In Benefit Canada’s “Are DC plans too risky?” Fred Vittese makes the case with historical data showing that DC pension plans are not nearly as risky to employees as commonly believed. His example is based on 8% contribution rate over 30 years with a target of 30% of final average pay starting with data from 1938; on retirement assets are annuitized in an indexed annuity with 10 year guarantee. The outcomes of the simulation ranged between 15% and 55%, but if employee chose execute some evasive action when outcomes were poor (like work extra two years and take only a 50% indexed annuity), the range narrowed to 24%-55% and “the pension was 30% or more in 43 out of the 46 30-year periods and never fell below 24%.” Then he goes in for the kill that “a pension of 30% of final average pay seems to be a reasonable target relative to an 8% contribution rate…(especially when compared to) the Canada Pension Plan (which) has a target pension of 25% with a 9.9% contribution rate and the death benefit is less generous”! (That expanded-CPP sounds much less attractive in this context. Eh???)
In Rabble.ca’s “The ecstasy and the agony of Canadian pensions” David Agnew has a great article summarizing the good, bad and ugly of Canada’s private sector pension system. He concludes with the question of when will Canada correct the injustice in its private sector pension system? He offers a series of solutions: stopping windup of pension plans into annuities, establish a proper pension insurance program in Canada, make multiemployer pension plans the norm, raise priority of pension plans in case of employer bankruptcy and provide some form of expanded-CPP. Furthermore he points out that most of these solutions are already implemented in most of developed countries in the world and have been recommended by various federal and provincial government initiated pension reform commissions.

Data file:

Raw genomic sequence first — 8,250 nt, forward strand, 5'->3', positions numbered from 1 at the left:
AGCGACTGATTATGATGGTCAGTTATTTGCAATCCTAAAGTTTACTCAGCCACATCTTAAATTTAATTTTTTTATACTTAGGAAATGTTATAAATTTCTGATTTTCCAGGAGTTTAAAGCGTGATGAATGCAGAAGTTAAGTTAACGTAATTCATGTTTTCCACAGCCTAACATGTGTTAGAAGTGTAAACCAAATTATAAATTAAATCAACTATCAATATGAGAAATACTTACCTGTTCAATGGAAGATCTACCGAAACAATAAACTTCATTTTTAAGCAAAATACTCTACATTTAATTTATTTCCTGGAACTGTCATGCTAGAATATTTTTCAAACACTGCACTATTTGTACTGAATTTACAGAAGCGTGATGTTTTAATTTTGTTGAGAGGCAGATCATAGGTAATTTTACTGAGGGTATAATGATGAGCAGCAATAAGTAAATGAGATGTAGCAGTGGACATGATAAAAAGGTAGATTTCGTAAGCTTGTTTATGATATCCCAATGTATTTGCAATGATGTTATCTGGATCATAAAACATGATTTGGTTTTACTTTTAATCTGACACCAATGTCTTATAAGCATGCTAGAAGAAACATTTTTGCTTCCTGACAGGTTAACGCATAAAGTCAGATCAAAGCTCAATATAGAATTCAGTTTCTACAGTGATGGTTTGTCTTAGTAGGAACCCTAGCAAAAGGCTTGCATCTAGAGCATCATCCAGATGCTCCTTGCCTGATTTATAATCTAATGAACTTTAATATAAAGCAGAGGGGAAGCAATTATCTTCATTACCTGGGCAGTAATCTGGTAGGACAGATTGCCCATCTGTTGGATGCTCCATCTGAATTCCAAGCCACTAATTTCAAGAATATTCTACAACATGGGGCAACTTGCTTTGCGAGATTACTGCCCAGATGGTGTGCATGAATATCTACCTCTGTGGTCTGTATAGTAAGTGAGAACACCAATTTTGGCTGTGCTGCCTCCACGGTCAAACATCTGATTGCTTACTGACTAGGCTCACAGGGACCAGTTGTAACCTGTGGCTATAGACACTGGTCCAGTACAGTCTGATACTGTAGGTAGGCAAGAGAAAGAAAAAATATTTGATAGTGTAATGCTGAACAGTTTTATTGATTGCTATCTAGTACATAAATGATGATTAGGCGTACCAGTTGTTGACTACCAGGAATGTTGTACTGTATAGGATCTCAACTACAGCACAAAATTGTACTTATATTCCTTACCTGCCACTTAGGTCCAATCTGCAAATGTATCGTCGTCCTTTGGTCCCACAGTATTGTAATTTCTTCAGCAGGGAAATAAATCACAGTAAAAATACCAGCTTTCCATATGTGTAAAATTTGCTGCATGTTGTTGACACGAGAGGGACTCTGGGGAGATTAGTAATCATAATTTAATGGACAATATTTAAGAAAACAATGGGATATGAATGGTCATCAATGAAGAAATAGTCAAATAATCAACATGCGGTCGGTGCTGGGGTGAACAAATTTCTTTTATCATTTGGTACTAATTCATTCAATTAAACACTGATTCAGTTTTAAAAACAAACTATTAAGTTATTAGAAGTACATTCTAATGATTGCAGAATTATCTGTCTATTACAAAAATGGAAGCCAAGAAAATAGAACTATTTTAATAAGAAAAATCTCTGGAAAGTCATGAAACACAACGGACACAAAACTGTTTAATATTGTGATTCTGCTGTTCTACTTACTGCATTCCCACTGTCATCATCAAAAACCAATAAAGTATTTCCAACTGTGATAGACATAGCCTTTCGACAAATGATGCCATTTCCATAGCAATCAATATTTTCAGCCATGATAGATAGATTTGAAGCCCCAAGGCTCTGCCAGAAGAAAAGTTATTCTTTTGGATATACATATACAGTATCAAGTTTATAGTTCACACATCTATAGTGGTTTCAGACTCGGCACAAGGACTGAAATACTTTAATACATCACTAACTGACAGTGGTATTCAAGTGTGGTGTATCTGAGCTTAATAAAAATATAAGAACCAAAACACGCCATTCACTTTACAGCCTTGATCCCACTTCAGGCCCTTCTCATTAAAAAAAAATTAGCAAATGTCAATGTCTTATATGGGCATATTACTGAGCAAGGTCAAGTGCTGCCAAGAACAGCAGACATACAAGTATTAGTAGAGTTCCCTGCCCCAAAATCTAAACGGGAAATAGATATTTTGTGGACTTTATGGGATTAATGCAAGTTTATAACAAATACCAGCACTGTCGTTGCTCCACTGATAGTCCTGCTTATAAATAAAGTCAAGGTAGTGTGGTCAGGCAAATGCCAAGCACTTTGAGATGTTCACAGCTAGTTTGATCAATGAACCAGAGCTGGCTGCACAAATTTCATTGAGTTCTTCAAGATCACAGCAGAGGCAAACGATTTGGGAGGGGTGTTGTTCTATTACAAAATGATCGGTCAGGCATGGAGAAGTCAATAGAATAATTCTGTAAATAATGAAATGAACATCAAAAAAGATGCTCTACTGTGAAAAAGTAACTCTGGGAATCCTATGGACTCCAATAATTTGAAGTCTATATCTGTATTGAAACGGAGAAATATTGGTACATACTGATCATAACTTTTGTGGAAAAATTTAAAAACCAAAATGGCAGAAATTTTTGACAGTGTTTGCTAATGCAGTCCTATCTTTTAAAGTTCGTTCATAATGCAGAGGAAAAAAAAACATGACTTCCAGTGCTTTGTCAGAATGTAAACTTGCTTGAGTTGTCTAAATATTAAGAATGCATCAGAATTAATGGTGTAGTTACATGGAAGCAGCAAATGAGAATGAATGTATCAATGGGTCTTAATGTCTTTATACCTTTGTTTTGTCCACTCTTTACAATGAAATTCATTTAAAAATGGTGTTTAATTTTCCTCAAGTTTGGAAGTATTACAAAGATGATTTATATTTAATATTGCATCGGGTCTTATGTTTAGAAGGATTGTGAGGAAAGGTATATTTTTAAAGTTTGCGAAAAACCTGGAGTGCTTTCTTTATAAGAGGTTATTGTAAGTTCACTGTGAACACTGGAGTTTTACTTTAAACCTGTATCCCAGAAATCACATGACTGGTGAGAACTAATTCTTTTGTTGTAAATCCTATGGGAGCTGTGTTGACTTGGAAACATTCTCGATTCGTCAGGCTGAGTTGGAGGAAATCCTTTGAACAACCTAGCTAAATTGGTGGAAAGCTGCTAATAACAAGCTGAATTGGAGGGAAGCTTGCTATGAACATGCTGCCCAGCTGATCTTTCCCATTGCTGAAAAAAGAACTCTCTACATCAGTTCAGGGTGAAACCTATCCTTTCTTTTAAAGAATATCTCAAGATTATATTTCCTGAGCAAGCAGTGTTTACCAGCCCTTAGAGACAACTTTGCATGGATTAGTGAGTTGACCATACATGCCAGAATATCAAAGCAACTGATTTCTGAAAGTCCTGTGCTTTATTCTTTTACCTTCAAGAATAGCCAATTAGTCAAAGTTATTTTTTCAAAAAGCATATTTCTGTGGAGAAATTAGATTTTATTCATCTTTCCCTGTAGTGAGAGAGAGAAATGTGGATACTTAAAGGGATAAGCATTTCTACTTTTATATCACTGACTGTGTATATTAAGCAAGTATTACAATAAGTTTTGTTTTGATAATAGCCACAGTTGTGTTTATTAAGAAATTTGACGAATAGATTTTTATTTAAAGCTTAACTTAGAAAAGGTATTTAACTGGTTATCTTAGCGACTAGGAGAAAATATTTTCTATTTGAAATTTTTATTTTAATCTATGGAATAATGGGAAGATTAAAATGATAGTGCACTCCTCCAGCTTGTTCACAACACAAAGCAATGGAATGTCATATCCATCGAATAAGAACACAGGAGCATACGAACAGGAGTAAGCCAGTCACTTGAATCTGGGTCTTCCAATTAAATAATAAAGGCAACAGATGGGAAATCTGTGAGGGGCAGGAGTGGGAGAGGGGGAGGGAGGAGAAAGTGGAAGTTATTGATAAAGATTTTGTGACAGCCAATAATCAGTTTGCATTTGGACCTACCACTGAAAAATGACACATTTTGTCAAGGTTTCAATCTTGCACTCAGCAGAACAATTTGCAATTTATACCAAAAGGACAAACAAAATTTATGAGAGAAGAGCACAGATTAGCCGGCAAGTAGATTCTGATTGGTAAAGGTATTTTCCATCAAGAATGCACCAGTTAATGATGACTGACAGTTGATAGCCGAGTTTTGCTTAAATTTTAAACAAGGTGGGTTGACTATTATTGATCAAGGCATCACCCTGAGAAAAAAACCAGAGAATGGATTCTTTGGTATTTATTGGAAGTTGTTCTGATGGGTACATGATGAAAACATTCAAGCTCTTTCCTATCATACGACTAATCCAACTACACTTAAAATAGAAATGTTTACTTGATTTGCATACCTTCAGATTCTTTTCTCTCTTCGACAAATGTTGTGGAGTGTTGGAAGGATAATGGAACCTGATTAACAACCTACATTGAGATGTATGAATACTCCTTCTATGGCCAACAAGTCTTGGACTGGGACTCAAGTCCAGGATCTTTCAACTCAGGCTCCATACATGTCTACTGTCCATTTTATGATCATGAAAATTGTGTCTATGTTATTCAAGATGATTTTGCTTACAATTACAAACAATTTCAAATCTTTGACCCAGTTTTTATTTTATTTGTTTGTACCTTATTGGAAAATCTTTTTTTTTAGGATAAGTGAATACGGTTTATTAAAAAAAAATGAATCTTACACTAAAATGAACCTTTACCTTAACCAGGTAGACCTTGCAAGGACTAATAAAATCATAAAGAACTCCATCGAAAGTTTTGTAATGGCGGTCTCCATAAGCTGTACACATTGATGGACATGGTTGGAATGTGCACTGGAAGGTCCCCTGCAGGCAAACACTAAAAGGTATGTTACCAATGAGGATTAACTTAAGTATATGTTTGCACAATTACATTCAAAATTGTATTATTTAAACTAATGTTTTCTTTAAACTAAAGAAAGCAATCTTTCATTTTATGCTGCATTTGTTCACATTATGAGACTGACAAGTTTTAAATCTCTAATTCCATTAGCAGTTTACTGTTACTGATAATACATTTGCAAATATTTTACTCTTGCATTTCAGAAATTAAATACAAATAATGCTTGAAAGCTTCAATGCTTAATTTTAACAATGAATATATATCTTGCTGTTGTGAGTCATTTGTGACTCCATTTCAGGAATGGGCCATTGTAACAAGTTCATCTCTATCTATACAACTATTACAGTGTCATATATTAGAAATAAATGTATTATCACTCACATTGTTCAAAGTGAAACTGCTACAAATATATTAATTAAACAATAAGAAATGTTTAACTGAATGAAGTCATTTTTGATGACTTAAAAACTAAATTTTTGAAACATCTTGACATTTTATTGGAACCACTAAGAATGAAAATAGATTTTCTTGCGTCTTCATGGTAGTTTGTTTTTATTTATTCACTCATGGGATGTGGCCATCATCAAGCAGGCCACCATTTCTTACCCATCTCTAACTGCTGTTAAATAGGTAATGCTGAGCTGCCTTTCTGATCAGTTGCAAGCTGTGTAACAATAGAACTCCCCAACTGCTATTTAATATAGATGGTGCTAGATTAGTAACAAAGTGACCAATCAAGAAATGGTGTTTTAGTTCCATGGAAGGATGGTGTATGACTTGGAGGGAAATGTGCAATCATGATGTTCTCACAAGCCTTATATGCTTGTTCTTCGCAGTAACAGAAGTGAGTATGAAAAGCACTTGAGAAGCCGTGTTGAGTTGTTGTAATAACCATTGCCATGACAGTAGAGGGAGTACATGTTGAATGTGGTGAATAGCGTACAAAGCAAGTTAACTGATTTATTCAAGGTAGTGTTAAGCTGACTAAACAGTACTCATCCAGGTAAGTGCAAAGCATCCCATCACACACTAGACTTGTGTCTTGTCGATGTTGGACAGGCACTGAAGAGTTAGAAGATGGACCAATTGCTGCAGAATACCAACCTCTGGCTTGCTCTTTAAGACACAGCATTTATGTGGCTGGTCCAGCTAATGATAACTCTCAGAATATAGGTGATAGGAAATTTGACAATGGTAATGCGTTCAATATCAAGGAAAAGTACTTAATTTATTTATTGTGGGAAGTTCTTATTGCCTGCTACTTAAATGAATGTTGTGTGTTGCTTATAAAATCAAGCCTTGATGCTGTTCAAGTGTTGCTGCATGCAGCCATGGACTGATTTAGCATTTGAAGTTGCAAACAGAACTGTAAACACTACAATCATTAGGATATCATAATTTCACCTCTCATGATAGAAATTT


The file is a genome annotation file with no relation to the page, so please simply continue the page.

Things to Ponder
In the Financial Times’ “Cyprus confiscation could happen in the UK” Neil Collins opines that it could since the UK’s debt level has passed that what can be managed by conventional means “as the deadweight cost of servicing it stifles the growth needed to pay it down”. In that case what’s left is “inflation, taxation or confiscation”. He argues that the first seem harder to achieve than previously thought, taxation is already close to the limit of what is possible. This leaves confiscation as the only credible choice. (Governments could use printing presses when available to them to deal with local currency debts. The UK has this option, which ultimately leads to currency depreciation and/or inflation.) And John Greenwood in the Financial Post’s “Ottawa’s bank ‘bail-in’ talk could be bad for debt holders” writes that last week’s Canadian budget also mentions “plan to establish a roadmap for what happens when a bank gets into trouble, proposing a “bail-in” approach… “This regime will be designed to ensure that in the unlikely event a systemically important bank depletes its capital, the bank can be recapitalized and returned to viability through the very rapid conversion of certain bank liabilities into regulatory capital,” the budget said. ”And bank deposits are liabilities and some fear that this might imply a Cyprus like approach to confiscate some percentage of deposits. Finance Minister Jim Flaherty’s office issued a statement that “the bail-in scenario described in the budget has nothing to do with depositors’ accounts and they will in no way be used here.”